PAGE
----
Tahoe Forest Health System introduces neonatal quality improvement resuscitation program | SierraSun.com
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Tahoe Forest Health System introduces neonatal quality improvement resuscitation program

Tahoe Forest Health System has unveiled a new neonatal quality improvement resuscitation program to help its clinical providers elevate the delivery of newborn emergency care. The Joseph Family Center for Women and Newborn Care introduced RQI for Neonatal Resuscitation Program, a first-ever solution that is rooted in the Resuscitation Quality Improvement Program and focuses on the most important skill of neonatal resuscitation: positive pressure ventilation.

Last June, the American Academy of Pediatrics launched the 8th Edition of its internationally recognized Neonatal Resuscitation Program, developed in 1987 by the AAP and the American Heart Association. This edition of NRP also highlights a strategic alliance with RQI Partners, a partnership between and service provider for the American Heart Association and Laerdal Medical, to develop improved educational solutions for neonatal resuscitation training, with RQI for NRP being a focal point of this new relationship.

“We are excited to be one of the first systems in the U.S. to add RQI for NRP to our resuscitation education and training offerings, which complements our 2016 adoption of the legacy RQI program,” said Harry Weis, President and CEO of Tahoe Forest Health System. “Our system continues to stand at the forefront and embrace innovative training technologies. This novel, quality improvement program’s design affords frequency, accessibility and efficiency to master, maintain and verify competence in positive pressure ventilation — the single most, impactful intervention for newborns needing resuscitation. Our clinical providers will be better positioned to give our most precious patients the best chance of survival and ultimately improve patient care and outcomes.”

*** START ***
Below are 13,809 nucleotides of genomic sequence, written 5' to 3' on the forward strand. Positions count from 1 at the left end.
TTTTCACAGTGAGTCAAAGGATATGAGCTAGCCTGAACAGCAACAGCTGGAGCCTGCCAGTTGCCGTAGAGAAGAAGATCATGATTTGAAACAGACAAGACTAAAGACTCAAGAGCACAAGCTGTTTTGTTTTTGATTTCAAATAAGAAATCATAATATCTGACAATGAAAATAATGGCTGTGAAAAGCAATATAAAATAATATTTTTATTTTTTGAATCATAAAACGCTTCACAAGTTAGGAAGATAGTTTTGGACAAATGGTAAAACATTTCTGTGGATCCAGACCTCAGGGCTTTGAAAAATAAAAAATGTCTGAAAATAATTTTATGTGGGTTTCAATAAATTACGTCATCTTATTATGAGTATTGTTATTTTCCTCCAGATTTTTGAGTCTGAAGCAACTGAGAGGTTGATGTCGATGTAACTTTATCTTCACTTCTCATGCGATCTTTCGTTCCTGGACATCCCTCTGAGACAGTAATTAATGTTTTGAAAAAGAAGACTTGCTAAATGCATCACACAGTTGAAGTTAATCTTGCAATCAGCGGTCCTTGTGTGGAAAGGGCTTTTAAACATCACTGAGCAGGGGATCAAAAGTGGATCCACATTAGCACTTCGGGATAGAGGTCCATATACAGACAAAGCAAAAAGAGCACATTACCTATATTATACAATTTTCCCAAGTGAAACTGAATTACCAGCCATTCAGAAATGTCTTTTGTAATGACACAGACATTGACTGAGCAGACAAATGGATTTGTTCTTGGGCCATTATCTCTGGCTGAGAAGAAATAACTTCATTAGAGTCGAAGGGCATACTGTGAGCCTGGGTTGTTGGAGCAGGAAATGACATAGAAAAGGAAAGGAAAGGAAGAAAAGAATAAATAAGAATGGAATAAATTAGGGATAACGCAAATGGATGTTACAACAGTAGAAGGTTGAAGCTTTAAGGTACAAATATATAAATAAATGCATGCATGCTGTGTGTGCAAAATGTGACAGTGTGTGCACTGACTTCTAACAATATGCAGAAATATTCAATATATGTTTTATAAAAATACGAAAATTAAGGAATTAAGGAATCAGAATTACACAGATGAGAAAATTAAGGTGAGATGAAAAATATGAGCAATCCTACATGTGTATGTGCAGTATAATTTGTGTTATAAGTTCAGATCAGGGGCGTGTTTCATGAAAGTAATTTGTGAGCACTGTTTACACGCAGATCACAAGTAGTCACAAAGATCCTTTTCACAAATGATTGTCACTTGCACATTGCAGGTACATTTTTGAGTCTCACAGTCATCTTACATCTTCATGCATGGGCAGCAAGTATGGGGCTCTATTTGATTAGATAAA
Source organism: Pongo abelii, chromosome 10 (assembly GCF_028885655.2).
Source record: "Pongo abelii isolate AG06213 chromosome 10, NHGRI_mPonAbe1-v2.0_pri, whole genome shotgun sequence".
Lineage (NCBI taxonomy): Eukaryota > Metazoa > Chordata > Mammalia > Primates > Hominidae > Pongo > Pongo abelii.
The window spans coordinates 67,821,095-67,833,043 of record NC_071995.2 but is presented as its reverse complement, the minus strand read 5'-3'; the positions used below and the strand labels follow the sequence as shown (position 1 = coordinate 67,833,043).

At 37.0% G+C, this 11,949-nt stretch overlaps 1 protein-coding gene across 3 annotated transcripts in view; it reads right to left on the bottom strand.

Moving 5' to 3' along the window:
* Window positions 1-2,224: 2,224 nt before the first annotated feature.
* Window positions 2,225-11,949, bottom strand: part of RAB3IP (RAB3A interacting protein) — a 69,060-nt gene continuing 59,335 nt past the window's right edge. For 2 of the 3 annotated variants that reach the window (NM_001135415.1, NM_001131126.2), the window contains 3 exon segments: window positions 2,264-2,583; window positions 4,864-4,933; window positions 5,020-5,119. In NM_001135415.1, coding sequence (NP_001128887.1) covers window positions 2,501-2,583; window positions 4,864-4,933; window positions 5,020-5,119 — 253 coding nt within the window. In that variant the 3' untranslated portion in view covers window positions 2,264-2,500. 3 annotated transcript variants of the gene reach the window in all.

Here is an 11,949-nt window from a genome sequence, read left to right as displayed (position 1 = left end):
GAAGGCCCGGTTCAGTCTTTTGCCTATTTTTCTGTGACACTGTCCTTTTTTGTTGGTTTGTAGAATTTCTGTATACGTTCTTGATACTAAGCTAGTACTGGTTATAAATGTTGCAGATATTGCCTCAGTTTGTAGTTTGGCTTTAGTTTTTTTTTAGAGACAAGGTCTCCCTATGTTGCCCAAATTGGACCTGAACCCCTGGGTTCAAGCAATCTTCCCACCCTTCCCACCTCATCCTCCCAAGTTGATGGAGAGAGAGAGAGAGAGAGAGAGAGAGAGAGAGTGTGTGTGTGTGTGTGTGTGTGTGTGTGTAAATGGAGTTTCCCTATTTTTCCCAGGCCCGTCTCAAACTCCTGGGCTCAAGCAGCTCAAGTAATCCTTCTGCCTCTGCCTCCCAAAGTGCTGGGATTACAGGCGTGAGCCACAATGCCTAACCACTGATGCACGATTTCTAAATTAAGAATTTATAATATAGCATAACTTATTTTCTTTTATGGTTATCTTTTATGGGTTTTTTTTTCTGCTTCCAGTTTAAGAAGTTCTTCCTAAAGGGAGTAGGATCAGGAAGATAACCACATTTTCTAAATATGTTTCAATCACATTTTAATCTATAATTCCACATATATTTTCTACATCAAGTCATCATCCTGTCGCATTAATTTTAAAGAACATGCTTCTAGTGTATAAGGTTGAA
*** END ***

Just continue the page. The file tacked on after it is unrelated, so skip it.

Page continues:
The Joseph Family Center for Women and Newborn Care has 45 clinicians enrolled in RQI for NRP. These learners receive course instruction on a neonatal simulator that is placed at the point of care for 24/7 availability, a key attribute of the RQI program. Co-developed by the American Heart Association and Laerdal Medical in 2015, RQI is a self-directed, simulation-based performance, mastery learning and quality improvement program for healthcare professionals that offers “low-dose, high-frequency” hands-on learning sessions through quarterly CPR skills practice coupled with real-time feedback, debriefing and analytics.

As one of the more than 1,000 hospitals nationwide and outside the country that currently use RQI to advance resuscitation education, the center’s healthcare professionals will also benefit from the program’s True Adaptive learning design. Leveraging artificial intelligence, courses offer personalized instruction tailored to and driven by individual needs, knowledge, actions and performance.



“People absorb and process information and learn differently,” Harry Weis, President and CEO of Tahoe Forest Health System, said. “RQI for NRP accommodates and adjusts to the varying degrees of resuscitation competence; its adaptive learning platform will maximize each healthcare professional’s learning potential, increase knowledge retention and place them on a unique path to establish a new standard in emergency care.”

The equipment for the new program was purchased by the Tahoe Forest Health System Foundation through the Annalise King Hall Fund.

For more information about RQI for NRP, visit http://www.rqipartners.com/nrp. Visit http://www.tfhd.com for information on Tahoe Forest Health System and the Joseph Family Center for Women and Newborn Care.

Source: Tahoe Forest Health System

Chris Arth, MD, TFHS Pediatrician, practicing with the neonatal simulator.
Provided photo

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